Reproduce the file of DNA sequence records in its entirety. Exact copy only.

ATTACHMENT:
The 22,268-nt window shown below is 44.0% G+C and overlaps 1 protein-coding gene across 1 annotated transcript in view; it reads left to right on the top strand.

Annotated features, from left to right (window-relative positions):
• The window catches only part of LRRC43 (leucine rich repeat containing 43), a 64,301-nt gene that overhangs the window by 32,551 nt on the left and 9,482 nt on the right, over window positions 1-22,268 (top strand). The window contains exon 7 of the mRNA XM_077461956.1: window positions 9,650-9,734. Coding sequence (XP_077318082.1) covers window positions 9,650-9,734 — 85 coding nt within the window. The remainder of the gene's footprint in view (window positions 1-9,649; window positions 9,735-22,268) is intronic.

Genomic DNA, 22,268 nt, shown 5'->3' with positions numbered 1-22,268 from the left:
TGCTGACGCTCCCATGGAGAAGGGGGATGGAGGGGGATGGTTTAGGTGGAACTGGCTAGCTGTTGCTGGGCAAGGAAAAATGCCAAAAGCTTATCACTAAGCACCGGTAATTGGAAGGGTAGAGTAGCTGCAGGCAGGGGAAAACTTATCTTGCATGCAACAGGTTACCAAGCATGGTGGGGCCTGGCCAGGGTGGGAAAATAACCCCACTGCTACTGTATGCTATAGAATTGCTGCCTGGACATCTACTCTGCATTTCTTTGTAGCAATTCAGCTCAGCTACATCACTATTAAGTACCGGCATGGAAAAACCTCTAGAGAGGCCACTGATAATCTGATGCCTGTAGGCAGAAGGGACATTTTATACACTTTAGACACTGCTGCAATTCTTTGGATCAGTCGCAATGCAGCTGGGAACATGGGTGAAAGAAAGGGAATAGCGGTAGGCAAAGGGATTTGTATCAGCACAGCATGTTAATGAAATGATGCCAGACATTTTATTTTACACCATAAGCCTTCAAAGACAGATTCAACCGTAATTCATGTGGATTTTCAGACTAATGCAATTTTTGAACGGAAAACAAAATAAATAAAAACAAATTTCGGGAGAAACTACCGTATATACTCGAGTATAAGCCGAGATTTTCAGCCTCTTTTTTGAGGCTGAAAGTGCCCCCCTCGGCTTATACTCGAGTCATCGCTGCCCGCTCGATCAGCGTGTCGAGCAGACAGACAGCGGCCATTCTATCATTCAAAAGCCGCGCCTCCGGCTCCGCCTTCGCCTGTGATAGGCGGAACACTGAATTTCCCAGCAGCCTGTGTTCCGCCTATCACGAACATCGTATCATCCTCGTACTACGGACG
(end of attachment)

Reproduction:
The 22,268-nt window shown below is 44.0% G+C and overlaps 1 protein-coding gene across 1 annotated transcript in view; it reads left to right on the top strand.

Annotated features, from left to right (window-relative positions):
• The window catches only part of LRRC43 (leucine rich repeat containing 43), a 64,301-nt gene that overhangs the window by 32,551 nt on the left and 9,482 nt on the right, over window positions 1-22,268 (top strand). The window contains exon 7 of the mRNA XM_077461956.1: window positions 9,650-9,734. Coding sequence (XP_077318082.1) covers window positions 9,650-9,734 — 85 coding nt within the window. The remainder of the gene's footprint in view (window positions 1-9,649; window positions 9,735-22,268) is intronic.

Genomic DNA, 22,268 nt, shown 5'->3' with positions numbered 1-22,268 from the left:
TGCTGACGCTCCCATGGAGAAGGGGGATGGAGGGGGATGGTTTAGGTGGAACTGGCTAGCTGTTGCTGGGCAAGGAAAAATGCCAAAAGCTTATCACTAAGCACCGGTAATTGGAAGGGTAGAGTAGCTGCAGGCAGGGGAAAACTTATCTTGCATGCAACAGGTTACCAAGCATGGTGGGGCCTGGCCAGGGTGGGAAAATAACCCCACTGCTACTGTATGCTATAGAATTGCTGCCTGGACATCTACTCTGCATTTCTTTGTAGCAATTCAGCTCAGCTACATCACTATTAAGTACCGGCATGGAAAAACCTCTAGAGAGGCCACTGATAATCTGATGCCTGTAGGCAGAAGGGACATTTTATACACTTTAGACACTGCTGCAATTCTTTGGATCAGTCGCAATGCAGCTGGGAACATGGGTGAAAGAAAGGGAATAGCGGTAGGCAAAGGGATTTGTATCAGCACAGCATGTTAATGAAATGATGCCAGACATTTTATTTTACACCATAAGCCTTCAAAGACAGATTCAACCGTAATTCATGTGGATTTTCAGACTAATGCAATTTTTGAACGGAAAACAAAATAAATAAAAACAAATTTCGGGAGAAACTACCGTATATACTCGAGTATAAGCCGAGATTTTCAGCCTCTTTTTTGAGGCTGAAAGTGCCCCCCTCGGCTTATACTCGAGTCATCGCTGCCCGCTCGATCAGCGTGTCGAGCAGACAGACAGCGGCCATTCTATCATTCAAAAGCCGCGCCTCCGGCTCCGCCTTCGCCTGTGATAGGCGGAACACTGAATTTCCCAGCAGCCTGTGTTCCGCCTATCACGAACATCGTATCATCCTCGTACTACGGACG